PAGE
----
Each year around this time, the American Library Association encourages bibliophiles like me to acknowledge the erroneous judgment of those who continue to seek censorship in our schools and libraries. It calls on us to celebrate the list of banned books, which lengthens every decade, during Banned Books Week, which is going on now (September 22 through September 28, 2019). I applaud this week, as it highlights the horrifying attempts of others to edit my children’s reading list for me. As a parent, it’s my job to share with them the love of literature and life and I relish the opportunity to remind others of just that.
Several years ago, when my son was in high school, I encouraged him to read Toni Morrison’s The Bluest Eye, for a book report. A part of the list for several years, it’s an incredible tragic story, which garners empathy from the reader who follows young Pecola’s lot in life. My son was absolutely horrified by the incestuous content of the story, as he should have been. However, I taught him to pay attention to the language, the metaphors, the connections Morrison painted and weaved throughout around Pecola’s story. Morrison set the reader inside Pecola’s head, even though it was told by another character close to her. Being old enough to let the story marinate a bit, he understood this tale as a narration of one person’s suffering in life. Characters of many stories have various amounts of suffering. Some much worse and much more graphic than others. Literature is a form of expressing life. Period. It’s not always pretty. To take it away because you don’t believe your child should read it…fine. That’s your parental right, but don’t take my choice – to allow my children to read it – away from me.
As he shuddered at Pecola’s life, I reminded him that if he can watch such graphic, gory work like True Blood, it’s more important that he put the written word into his day-to-day living – to further develop his reading skills and infuse his own imagination. He understood and wrote a very well-received book report about it.
This also makes me think of The Jungle by Upton Sinclair (banned by the way in a few countries in Europe and Asia). My son’s tenth grade English class read it. One afternoon, he came home enraged about the unsanitary living and working conditions raised in the book, and of what people, especially the children endured during that time. We discussed it a lot with his emotions on high. I was impressed and proud. He learned about it from – gasp! – a novel.
A few years ago, I’d had an interesting conversation with my daughter who wanted to read The Fault in Our Stars by John Green when she was just eleven. Great book – I’d read it and I did find some of it to be too much for her age at the time, so I told her she could read it in a few years. Well, come to find out she did one of my numbers – for which I was notorious as a teen – she got a hold of it not long after that talk and read it in secret. (I did the same with Scruples… I wasn’t eleven, though, but a teenager.) I was a bit miffed by her actions of disregarding my decision, but – it gave us a chance to have a discussion about the story.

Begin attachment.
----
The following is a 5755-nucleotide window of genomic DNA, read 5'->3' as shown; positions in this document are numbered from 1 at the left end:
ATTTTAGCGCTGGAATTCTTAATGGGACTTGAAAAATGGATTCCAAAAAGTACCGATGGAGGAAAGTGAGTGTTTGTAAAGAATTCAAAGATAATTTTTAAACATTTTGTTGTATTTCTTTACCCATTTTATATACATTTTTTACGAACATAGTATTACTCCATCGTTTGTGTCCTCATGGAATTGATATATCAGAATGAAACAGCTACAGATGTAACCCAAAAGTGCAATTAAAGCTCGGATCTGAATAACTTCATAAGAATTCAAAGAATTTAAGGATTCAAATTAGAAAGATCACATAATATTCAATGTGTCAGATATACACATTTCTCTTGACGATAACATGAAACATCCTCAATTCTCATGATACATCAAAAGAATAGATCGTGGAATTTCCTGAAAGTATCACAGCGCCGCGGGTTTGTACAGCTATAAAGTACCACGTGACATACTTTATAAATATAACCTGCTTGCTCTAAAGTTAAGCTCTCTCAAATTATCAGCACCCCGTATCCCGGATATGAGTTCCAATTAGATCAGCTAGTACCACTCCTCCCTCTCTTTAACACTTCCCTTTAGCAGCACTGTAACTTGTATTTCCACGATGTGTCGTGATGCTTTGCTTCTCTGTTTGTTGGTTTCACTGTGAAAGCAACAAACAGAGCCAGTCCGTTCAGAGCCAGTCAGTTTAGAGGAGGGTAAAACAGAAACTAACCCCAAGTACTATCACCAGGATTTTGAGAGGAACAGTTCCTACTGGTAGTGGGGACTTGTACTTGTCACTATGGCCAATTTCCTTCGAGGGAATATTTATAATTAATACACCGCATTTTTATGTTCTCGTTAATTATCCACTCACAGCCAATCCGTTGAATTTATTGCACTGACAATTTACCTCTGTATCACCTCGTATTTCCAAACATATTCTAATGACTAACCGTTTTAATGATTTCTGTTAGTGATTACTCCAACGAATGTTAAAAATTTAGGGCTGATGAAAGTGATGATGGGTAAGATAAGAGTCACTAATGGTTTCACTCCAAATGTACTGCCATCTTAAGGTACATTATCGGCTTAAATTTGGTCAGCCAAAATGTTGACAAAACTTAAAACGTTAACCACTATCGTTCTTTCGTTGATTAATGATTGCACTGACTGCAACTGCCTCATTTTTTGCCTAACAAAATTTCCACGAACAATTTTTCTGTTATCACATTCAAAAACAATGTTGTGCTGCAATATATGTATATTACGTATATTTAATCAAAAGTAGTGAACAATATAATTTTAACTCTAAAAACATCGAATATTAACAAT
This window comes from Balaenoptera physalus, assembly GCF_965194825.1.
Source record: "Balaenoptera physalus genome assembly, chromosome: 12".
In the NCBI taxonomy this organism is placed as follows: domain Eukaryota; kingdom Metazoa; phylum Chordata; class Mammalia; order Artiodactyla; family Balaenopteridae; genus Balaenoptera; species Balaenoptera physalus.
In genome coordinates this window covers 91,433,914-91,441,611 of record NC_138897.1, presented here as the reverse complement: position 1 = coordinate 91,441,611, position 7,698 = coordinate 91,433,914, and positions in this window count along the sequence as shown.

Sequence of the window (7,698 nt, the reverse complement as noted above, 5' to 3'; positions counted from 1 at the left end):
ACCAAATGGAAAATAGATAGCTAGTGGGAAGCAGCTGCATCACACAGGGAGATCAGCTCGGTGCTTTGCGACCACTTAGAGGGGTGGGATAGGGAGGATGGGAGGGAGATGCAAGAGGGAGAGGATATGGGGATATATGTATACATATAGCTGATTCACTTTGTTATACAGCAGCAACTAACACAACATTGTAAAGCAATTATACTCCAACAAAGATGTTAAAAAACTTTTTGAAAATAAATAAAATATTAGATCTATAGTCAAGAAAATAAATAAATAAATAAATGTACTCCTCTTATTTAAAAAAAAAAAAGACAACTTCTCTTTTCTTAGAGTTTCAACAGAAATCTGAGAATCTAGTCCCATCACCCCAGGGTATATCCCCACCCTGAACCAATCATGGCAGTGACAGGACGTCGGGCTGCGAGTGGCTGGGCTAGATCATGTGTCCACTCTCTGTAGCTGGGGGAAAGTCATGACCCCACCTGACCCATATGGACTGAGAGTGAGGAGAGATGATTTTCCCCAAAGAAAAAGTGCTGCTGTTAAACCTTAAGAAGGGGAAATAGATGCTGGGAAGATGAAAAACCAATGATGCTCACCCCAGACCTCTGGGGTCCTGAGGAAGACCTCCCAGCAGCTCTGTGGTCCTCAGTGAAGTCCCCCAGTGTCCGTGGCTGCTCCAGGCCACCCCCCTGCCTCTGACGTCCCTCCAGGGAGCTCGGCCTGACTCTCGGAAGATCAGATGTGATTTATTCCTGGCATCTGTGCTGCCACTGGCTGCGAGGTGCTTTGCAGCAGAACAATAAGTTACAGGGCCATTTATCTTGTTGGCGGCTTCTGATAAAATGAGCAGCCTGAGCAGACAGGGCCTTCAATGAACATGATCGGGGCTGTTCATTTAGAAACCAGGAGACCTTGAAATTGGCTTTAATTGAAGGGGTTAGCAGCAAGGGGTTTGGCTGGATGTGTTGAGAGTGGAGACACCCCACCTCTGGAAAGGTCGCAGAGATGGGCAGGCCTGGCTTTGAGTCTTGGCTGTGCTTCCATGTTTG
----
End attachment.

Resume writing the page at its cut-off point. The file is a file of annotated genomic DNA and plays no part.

Now regarding my thoughts on her reading the book at that age: That was MY decision as her parent. Other parents choose may otherwise and that’s the point.
Age and maturity should factor the content and context of what a child reads. The parent can make that decision. How the child receives the work should be a tremendous basis for conversation between parent and child. It’s an awesome way to learn about your child’s interpretation of what they’re reading. This is the stuff English teachers require for book reports. Why not get them thinking about what they read for the sake of thinking about what they read?
If a child wants to read a book, they will find a way to read it. It’s even easier now with ebooks. The other point of this is – have a discussion with your child about the books. Don’t let the library or government (!) do your bidding for you. Know what books are out there.
Find out why they are “banned” and if you can, read them yourselves and become a part of the conversation, not just a spectator.
As a parent and as a reader, I shudder to think of the lines crossed by those who believe
they are protecting the welfare of their own children when they step into my space of determining what’s allowed by my own child to read. I am still galled by the fact that this one element of our freedom is continuously challenged.
So, take a look at the ALA’s most recent comprehensive banned book list.
Then, scroll through the ALA’s banned book list of 2000-2009;
Followed by the ALA’s list of banned and challenged classics.
Note how several became hit made-for-TV movies; some were big screen hits … for children! I commend the directors of films such as The Face of the Milk Carton, A Wrinkle in Time, Bridge to Terabithia, because I’m sure curiosity drove kids to the libraries or bookstores in order to get the authentic story first presented by the author.
Below are a few of mine – from The Awakening by Kate Chopin to Beloved by Toni Morrison:
Read Banned Books. If you question a book, read it – then make the determination for your own child’s reading list. Not mine.
This post is updated from 2015.
Are there any banned books you’ve read? Did you know they were banned? Which ones? What’s your take on the growing list of “banned” and challenged books? Please share in the comments.
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